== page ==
The Transvaal region of South Africa was the home to the species Australopithecus africanus, which lived 3.3 to 2.5 million years ago. This species was the first of the australopiths to be described; Raymond Dart named the genus and species in 1925 after his discovery of the famous Taung child.
Many features of the cranium of A. africanus are more evolved than that of earlier A. afarensis. These features include a more globular cranium and slightly higher ratio of brain size to body size. Also the teeth and face appear less primitive. For years researchers considered the evolution of early humans to pass from A. afarensis to A. africanus and lead to early Homo.
However, some researchers now believe that facial features link A. africanus to the "robust" early human species of southern Africa, Paranthropus robustus. Known as anterior pillars, which are located on either side of the nose, these features are found in A. africanus and P. robustus, and not in the eastern African species. This implies that the designation of the genus Paranthropus may be incorrect.
As if to confuse the issue even more, recent comparative studies of the postcranial fossils of A. afarensis and A. africanus have placed a whole new unknown into the question. Evidently, the proportion of arm to leg lengths was more ape-like in A. africanus than in A. afarensis. This confuses the phylogeny of early humans because of the discovery of the OH 62 fossil, and the post-cranial paradox it has posed. As a result, some researchers are once again pointing to A. africanus as a possible ancestor of early Homo.
In all, A. africanus is an enigma to paleoanthropology. Researchers are still unsure about where A. africanus came from and which species, if any, it led to. It can safely be said that to figure out A. africanus would lead to a great clarification of our early evolutionary history.
The OH 62 fossil was found on July 21, 1986 after an invitation by the Tanzanian government to the Institute of Human Origins to reopen the excavations in Olduvai Gorge. No one expected to make a find on the order of magnitude of the OH 5 "Zinjanthropus" discovery of 1959, yet only three days into the excavations, early human remains were found.
The skeletal remains that the researchers found were, for the most part, fragmented beyond the point of reconstruction. However, several diagnostically important portions of the body were able to be reconstructed. These included the maxilla, the proportions of which enabled researchers to identify OH 62 as Homo habilis. Researchers also deduced that OH 62 was an adult at death (based on the presence of the third molars), and probably an old adult (based on the degree of wear on the tooth crowns). Additionally, the long bones of the arms and legs were able to be reconstructed sufficiently to allow accurate measurements. In OH 62 it was possible for the first time to firmly associate upper and lower limb bones of a fossil individual who lived just under 2 million years ago. And it was in OH 62 that many of the assumptions of researchers would be overturned.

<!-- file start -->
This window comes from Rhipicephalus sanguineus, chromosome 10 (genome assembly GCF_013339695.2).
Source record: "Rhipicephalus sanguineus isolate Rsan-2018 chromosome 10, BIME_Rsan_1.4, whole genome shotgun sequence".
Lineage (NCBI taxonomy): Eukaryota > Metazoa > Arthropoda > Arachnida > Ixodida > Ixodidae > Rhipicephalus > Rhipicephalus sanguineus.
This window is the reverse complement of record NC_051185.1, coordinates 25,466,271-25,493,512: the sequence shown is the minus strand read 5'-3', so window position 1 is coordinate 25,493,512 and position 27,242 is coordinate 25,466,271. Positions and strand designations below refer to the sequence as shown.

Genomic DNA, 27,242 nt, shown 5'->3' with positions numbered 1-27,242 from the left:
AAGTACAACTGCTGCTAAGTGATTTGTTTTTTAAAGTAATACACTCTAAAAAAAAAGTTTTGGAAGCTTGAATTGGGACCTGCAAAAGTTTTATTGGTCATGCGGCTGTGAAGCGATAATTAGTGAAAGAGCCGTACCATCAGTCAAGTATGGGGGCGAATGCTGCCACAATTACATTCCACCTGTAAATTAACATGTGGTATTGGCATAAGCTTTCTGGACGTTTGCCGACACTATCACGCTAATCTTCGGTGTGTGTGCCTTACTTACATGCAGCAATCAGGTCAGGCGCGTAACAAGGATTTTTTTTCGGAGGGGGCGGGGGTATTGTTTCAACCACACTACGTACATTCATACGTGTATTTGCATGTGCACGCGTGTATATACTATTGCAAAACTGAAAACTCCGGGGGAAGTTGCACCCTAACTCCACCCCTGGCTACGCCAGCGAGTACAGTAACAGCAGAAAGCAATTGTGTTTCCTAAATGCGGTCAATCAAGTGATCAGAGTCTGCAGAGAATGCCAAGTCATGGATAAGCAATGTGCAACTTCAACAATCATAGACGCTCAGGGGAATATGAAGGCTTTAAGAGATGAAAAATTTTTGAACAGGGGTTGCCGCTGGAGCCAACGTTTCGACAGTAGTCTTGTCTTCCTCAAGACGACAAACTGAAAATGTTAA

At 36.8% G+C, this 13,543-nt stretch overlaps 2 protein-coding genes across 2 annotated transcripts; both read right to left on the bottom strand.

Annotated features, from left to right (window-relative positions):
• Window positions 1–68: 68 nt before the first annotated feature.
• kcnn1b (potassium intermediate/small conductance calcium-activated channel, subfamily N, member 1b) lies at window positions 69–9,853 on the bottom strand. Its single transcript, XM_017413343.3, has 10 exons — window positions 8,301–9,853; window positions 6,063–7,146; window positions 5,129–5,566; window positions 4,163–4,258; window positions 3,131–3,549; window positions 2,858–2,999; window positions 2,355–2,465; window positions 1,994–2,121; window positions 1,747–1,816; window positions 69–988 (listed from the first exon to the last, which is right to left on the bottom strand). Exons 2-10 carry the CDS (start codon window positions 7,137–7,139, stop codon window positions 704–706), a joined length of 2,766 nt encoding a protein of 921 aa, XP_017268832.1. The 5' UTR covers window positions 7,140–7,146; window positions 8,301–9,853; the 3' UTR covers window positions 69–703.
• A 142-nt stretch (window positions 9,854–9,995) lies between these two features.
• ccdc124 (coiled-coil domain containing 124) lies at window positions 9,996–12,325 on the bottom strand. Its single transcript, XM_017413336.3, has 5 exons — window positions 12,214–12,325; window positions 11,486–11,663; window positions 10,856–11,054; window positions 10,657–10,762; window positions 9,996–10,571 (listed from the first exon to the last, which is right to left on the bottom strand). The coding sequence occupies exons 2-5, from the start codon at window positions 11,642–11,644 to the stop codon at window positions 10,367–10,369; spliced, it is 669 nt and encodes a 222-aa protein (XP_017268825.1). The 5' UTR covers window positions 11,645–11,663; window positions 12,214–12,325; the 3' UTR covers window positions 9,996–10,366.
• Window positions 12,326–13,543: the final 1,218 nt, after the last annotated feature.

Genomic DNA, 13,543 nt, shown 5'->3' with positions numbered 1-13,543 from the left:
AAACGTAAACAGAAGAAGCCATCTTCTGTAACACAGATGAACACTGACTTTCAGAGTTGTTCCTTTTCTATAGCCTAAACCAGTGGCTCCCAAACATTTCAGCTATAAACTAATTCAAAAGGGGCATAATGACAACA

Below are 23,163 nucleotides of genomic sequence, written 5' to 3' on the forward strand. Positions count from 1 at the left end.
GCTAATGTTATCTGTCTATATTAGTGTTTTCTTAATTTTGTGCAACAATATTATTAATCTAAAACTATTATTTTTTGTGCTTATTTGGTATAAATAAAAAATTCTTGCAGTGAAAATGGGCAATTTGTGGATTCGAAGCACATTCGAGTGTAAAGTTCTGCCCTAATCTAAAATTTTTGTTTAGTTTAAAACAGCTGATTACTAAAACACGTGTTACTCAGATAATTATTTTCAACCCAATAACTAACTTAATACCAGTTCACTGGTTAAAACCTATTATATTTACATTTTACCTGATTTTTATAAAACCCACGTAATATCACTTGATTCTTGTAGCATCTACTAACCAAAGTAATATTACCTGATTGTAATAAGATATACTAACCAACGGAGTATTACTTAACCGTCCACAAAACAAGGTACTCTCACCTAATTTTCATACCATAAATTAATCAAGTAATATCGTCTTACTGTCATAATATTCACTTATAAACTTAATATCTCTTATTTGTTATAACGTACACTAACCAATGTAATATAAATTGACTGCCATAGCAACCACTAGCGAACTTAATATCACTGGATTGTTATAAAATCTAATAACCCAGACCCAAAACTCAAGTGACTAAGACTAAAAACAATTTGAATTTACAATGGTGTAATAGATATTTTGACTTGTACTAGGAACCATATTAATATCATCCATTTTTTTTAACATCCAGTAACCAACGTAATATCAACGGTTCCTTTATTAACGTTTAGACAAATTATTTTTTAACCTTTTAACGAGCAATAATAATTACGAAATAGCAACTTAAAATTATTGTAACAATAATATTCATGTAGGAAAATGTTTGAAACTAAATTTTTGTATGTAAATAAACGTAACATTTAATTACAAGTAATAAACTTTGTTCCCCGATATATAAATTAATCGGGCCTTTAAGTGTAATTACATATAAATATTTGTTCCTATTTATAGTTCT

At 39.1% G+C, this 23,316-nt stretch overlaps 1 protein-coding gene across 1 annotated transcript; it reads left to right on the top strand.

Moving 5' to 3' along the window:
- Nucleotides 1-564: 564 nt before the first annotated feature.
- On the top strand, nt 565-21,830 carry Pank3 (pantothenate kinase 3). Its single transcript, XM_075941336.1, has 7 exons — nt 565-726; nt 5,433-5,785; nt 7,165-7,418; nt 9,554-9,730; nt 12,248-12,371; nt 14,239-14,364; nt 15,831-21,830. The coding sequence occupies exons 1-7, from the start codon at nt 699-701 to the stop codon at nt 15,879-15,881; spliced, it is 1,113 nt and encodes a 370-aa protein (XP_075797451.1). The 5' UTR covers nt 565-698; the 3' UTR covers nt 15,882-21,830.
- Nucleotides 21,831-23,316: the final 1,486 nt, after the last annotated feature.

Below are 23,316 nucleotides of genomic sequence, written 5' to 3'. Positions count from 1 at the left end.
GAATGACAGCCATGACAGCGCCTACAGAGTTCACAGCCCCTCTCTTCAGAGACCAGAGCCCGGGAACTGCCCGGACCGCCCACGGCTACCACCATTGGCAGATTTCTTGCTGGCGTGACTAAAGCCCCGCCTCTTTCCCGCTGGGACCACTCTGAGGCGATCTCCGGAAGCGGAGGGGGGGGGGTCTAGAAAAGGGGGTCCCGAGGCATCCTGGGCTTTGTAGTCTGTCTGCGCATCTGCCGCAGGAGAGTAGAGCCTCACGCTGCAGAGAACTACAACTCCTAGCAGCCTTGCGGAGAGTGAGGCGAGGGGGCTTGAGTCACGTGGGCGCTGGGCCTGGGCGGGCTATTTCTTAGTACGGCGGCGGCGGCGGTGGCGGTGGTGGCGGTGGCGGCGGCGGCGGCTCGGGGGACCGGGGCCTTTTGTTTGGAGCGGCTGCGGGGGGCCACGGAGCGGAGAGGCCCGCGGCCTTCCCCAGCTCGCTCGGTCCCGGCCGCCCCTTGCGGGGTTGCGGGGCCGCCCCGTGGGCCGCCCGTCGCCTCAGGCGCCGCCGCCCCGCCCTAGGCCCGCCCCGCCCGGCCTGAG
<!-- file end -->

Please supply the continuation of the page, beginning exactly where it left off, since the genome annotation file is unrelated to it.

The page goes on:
Homo habilis has been considered ancestral to modern humans through Homo erectus. The limb proportions were thought to be similar to modern humans. The KNM WT 15000 skeleton (a nearly complete juvenile), which was found in 1984, showed that African populations of Homo erectus (Homo ergaster), only 200,000 years after H. habilis had modern limb proportions. Yet, the OH 62 skeleton has given researchers more questions than answers because of its surprisingly ape-like limb proportions.
In people today, the upper arm bone (humerus) is considerably shorter than the upper leg bone (femur). In modern apes, the humerus and femur are nearly identical in length. Paleoanthropologists can quantify this difference using a measure called the humerofemoral index, which is defined as the length of the humerus divided by the length of the femur times 100. If the humerus and the femur are nearly equal in length, the index equals 100. If the femur is much longer than the humerus, then the index is a lower number. In OH 62, the humerofemoral index was 95; the upper arm was nearly the same length as the upper leg. For comparison, modern humans have a humerofemoral index of 70, and chimpanzees have an index of nearly 100. This means that Homo habilis had a body structure much more like an ape or Australopithecus afarensis, than a modern human. Additionally, as an adult OH 62 had only reached a stature of 1 meter or 3 feet tall. This makes OH 62 the smallest adult hominid to have ever been discovered. It also implies that OH 62 was female, and that there was a significant amount of sexual dimorphism, again, more like apes or A. afarensis (strongly dimorphic) than modern humans (not so dimorphic). Neither of these realisations were expected.
OH 62 has raised more questions than she has answered. Where did the later species of Homo come from? Cranially, Homo habilis is more similar to later Homo, and many consider this to be the true lineage. But the emergence of early humans with modern body proportions in a relatively short time, while not impossible, gives some researchers cause for concern, and they look to other lineages, such as Homo rudolfensis.
Additionally, this confuses the evolution of early humans at the level of Australopithecus afarensis and A. africanus. Which lineage gave rise to later Homo? The body proportions of A. africanus have been found to be more ape-like than the earlier A. afarensis. Paradoxically, this may place A. africanus as the ancestor of Homo - if, in fact, the early members of our genus had ape-like body proportions like OH 62.